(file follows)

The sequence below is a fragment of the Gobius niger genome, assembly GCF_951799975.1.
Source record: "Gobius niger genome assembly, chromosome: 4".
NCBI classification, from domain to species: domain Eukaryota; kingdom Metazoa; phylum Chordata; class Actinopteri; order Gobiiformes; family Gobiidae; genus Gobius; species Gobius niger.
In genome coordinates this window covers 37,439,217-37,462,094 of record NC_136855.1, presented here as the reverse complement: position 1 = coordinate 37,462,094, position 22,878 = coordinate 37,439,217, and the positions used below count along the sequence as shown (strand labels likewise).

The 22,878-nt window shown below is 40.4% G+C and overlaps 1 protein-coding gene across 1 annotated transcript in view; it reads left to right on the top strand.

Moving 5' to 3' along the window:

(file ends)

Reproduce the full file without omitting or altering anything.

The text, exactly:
The sequence below is a fragment of the Gobius niger genome, assembly GCF_951799975.1.
Source record: "Gobius niger genome assembly, chromosome: 4".
NCBI classification, from domain to species: domain Eukaryota; kingdom Metazoa; phylum Chordata; class Actinopteri; order Gobiiformes; family Gobiidae; genus Gobius; species Gobius niger.
In genome coordinates this window covers 37,439,217-37,462,094 of record NC_136855.1, presented here as the reverse complement: position 1 = coordinate 37,462,094, position 22,878 = coordinate 37,439,217, and the positions used below count along the sequence as shown (strand labels likewise).

The 22,878-nt window shown below is 40.4% G+C and overlaps 1 protein-coding gene across 1 annotated transcript in view; it reads left to right on the top strand.

Moving 5' to 3' along the window: